Disgusted by his colleagues' petty obsession with the sort of plane in which Nancy Pelosi will travel, GOP Rep. Jeff Flake suggested yesterday that the Republicans take the logical next step in attacking the Democrats: "Steal their mascot and short-sheet their beds."
Neither Flake's words nor a "Cool it" from the White House seems likely to have any effect on House Republicans, who are getting a lot of mileage on TV and talk radio by arguing that Pelosi is somehow acting inappropriately in accepting military air transportation (just as Dennis Hastert did) on a plane that can fly nonstop to her home district in California (as the Air Force apparently suggested).
So as Pelosi prepares to open debate about Iraq in the House next week, Republican members are using the last remaining minutes of free time to tweak Pelosi; they've attacked Pelosi on the House floor and in any number of media interviews, and they've even introduced an amendment to a pending energy bill calling on the country to decrease its reliance on "passenger planes with 42 business class seats capable of transcontinental fights."
As the New York Times reports, Republicans took to complaining yesterday that one of the planes that would satisfy Pelosi's needs for nonstop travel to California is so luxurious that it contains "a game room, stateroom, entertainment center and bedroom and seated 42 to 50 people." "I hardly think these amenities help with security," Virginia Rep. Eric Cantor said," and I personally would describe them as inappropriate and unnecessary extravagances."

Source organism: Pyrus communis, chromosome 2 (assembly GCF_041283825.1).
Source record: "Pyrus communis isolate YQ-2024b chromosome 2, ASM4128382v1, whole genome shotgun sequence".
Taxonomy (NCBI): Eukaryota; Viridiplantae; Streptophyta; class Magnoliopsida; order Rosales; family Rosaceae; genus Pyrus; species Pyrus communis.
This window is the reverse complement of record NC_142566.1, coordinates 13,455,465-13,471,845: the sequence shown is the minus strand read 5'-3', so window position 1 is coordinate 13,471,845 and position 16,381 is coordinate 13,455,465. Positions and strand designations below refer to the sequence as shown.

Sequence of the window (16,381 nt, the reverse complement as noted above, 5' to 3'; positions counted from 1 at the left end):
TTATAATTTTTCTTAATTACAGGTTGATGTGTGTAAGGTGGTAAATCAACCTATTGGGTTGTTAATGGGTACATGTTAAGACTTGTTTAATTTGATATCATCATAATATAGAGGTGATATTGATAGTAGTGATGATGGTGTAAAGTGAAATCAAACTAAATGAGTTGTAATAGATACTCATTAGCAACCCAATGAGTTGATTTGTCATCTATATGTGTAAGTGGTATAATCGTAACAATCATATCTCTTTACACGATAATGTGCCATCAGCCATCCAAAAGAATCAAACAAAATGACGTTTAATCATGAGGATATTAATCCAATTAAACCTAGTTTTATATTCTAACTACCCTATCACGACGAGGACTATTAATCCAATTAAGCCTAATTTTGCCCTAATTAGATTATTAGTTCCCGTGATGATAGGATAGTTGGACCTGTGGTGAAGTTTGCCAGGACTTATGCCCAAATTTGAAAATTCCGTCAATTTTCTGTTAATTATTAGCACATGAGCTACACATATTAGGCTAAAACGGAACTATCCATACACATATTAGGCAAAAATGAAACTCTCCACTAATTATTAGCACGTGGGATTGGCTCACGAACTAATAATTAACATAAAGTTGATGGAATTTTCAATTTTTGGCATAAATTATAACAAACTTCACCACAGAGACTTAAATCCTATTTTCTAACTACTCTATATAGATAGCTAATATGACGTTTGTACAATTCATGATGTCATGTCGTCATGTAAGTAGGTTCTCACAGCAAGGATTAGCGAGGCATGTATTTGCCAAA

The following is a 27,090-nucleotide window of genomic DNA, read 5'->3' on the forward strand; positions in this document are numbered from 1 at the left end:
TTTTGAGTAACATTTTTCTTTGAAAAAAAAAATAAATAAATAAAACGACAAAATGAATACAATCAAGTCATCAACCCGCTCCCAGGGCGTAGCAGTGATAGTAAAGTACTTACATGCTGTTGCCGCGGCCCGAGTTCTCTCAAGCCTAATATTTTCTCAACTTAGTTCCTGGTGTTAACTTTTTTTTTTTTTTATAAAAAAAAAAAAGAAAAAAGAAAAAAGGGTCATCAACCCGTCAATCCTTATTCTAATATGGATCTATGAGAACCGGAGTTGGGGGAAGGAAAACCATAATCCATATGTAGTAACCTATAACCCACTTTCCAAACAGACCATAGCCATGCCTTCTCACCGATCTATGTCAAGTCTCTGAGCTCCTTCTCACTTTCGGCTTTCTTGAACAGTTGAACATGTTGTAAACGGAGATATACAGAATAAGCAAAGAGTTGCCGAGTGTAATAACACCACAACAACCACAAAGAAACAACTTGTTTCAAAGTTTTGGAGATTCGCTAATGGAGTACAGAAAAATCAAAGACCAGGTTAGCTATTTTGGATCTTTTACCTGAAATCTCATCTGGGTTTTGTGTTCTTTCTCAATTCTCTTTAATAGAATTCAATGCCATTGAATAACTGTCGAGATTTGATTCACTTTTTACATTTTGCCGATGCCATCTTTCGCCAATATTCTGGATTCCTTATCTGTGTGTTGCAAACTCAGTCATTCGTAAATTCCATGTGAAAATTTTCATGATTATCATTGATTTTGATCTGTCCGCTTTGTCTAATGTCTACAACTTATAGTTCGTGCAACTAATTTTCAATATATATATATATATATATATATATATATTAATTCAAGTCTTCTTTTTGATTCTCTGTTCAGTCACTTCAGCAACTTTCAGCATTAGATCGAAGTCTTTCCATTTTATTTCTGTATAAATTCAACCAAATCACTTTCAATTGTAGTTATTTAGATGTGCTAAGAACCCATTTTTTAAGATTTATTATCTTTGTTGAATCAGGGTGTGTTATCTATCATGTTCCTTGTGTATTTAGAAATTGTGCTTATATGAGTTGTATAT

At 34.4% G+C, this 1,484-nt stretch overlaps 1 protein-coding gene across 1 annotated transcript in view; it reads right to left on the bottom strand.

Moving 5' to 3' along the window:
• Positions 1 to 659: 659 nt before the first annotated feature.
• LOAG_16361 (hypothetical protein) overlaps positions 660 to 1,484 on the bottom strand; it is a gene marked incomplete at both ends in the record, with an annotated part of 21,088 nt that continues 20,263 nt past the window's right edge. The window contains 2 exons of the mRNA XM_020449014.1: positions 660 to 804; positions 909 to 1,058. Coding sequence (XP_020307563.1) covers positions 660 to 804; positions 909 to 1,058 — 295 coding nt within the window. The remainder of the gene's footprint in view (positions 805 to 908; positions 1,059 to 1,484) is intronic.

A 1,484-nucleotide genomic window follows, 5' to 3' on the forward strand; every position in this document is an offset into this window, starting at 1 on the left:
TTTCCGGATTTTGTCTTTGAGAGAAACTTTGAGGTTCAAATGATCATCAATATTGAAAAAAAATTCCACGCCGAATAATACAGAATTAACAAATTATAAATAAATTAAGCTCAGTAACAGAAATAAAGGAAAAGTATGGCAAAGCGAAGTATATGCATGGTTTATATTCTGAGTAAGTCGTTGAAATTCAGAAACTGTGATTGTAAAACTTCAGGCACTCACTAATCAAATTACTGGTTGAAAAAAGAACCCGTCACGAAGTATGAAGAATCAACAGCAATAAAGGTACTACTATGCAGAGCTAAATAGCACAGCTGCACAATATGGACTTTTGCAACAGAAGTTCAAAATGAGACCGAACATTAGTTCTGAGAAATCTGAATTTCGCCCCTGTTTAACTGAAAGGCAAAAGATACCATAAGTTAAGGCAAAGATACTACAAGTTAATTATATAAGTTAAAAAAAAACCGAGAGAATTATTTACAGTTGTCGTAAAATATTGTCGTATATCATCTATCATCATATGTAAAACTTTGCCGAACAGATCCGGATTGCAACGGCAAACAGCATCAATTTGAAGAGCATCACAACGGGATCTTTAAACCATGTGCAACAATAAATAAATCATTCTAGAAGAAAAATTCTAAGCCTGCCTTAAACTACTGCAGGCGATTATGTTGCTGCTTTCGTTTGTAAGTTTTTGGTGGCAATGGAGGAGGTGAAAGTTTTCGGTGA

There's no arguing with that. But we've got to wonder: Does the military really have such a plane? And if so, who is entitled to use it? If Cantor and his colleagues are really so concerned about the idea of government officials living high off taxpayers' dollars, perhaps they ought to be asking those questions themselves. But really, where's the fun in that?
Toga party, anyone?